- As COVID-19 has moved much of the world online, consumers are spending more time on social media, forcing marketing teams to reconsider their advertising strategies.
- Knowing what content consumers around the world prefer to see on social media will be critical as economies begin to reopen and brands prepare for rebound.
- While support and relevant messaging is still critical, brands must also start to prepare for life after lockdown.
- Many consumers, especially in Europe, have made purchases online for the first time ever.
- With markets in economic uncertainty, consumers are seeking offers and promotions in the purchases they plan to make.
Cities around the world are beginning to reopen, but it’s not business as usual. The COVID-19 pandemic has changed life as we know it.
Many consumers are wary of wandering outside to their favorite stores and are looking for guidance on how to re-engage. Others are struggling with the economic downturn caused by the global health crisis.
In both cases, brands need to adjust. Understanding shifts in consumer behavior, and realigning organizational efforts to meet those needs, has become a top priority across industries.
As much of the world has moved to be online-first, many consumers are undoubtedly spending more time on their phones. The opportunity for brands is clear: optimize your marketing mix and reach consumers where they are right now.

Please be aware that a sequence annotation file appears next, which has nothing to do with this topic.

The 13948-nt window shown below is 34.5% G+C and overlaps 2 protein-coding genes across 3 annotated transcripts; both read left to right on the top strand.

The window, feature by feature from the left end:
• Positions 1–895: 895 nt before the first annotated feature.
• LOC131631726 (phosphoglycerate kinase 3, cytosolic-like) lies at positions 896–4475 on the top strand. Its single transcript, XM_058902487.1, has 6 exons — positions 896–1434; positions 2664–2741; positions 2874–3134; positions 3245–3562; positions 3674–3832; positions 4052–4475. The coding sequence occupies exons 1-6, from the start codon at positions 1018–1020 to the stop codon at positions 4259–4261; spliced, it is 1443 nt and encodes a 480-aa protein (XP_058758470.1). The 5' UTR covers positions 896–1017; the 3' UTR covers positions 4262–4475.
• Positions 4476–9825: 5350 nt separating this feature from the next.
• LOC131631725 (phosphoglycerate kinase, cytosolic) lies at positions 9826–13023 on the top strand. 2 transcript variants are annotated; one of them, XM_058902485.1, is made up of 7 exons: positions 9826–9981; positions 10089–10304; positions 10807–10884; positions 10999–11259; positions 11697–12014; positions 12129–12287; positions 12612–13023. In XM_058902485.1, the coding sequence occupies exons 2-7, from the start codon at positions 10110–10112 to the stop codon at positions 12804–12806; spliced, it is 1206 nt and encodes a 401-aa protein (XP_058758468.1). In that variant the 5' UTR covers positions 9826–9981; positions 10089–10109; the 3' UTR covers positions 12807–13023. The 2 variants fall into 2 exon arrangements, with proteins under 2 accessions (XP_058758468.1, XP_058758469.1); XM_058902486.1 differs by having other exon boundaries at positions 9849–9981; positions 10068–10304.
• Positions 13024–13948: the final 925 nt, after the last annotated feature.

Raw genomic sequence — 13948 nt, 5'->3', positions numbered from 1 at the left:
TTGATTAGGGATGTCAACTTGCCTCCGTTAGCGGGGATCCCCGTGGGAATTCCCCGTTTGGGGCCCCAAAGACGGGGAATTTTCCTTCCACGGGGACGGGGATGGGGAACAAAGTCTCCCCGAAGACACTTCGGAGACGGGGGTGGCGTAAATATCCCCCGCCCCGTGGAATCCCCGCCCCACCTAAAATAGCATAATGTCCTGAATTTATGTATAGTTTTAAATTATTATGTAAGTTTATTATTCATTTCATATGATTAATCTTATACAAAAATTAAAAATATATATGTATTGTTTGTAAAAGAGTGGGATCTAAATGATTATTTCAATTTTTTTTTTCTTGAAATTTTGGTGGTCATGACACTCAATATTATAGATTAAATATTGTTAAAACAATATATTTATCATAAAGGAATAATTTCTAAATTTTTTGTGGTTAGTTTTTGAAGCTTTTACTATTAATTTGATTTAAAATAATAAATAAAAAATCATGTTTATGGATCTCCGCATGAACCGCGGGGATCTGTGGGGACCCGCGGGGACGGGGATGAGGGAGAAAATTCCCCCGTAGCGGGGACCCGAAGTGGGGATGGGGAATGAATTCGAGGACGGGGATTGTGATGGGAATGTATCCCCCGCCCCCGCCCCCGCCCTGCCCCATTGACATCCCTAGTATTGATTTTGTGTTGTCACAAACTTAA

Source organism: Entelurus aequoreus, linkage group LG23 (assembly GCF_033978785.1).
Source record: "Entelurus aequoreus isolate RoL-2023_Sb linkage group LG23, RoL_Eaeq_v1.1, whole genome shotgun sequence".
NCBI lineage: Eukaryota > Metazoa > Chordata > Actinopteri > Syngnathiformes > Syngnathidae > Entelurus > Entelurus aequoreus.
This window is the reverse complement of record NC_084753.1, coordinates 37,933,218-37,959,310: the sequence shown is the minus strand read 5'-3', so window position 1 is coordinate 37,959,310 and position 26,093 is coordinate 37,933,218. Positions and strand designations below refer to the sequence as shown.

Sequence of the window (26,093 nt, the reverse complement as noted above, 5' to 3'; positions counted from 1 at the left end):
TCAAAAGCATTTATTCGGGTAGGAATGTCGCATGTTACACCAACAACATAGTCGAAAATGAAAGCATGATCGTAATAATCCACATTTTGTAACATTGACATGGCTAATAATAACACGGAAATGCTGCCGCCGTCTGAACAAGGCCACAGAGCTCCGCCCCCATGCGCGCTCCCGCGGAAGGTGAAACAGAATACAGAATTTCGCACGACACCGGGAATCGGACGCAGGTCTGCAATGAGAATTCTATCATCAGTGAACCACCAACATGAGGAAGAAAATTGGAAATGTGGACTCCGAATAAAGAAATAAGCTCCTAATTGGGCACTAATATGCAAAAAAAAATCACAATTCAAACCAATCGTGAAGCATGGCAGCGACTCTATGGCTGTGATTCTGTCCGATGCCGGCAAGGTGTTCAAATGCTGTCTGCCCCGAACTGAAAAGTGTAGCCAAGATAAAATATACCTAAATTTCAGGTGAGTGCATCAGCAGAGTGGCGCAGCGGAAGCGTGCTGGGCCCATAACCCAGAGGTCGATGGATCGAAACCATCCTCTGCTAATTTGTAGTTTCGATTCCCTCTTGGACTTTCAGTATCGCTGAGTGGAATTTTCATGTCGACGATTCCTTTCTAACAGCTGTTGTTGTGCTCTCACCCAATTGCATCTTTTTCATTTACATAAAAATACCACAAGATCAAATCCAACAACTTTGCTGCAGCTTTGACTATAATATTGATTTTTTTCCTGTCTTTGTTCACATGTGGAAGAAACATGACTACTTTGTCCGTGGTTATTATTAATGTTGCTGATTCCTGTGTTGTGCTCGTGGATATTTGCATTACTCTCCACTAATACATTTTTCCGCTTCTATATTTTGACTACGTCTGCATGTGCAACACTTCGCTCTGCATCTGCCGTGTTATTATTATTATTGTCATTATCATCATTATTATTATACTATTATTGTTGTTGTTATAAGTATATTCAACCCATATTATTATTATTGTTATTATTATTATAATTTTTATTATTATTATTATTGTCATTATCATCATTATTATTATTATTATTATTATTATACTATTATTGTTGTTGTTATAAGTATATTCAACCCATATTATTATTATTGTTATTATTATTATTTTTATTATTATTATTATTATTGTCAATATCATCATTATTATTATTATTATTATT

With that in mind, we at Smartly.io decided to take a look at how the pandemic has impacted the world from a marketing point of view – with a particular focus on social media.
We asked 5,000 adults in the US, APAC and EMEA how they’ve used social media during the pandemic and if social ads have impacted the way they view brands.
For example, in countries where the public is pushing for eased lockdown restrictions like the US, Sweden and Japan, messaging that is adjusted to help people get back to normal as soon as possible is preferred.
Understanding what content users prefer to see on social media in each region will be critical as world economies begin to reopen and brands position themselves for a gradual rebound.
Here’s what you need to know to balance consumer preferences and platform usage habits to create impactful ads.
Cater messaging to the “new” normal
During unusual times, marketing is not an option. Brands that chose to stop communication over the last several months have effectively been invisible.
In the early chaos, consumers were scrambling to get essentials – food, cleaning products, protective equipment – and discovering new brands in the process.
Then, as the lockdown developed, consumers started to seek support from brands – not just stocked shelves.
Just over one-third of those surveyed have wanted brands to focus on appropriate messaging, advising consumers on how to stay safe when using products and services during the lockdown, and more than 40% of consumers polled in most markets have valued ads that offer products and services appropriate for lockdown lifestyle.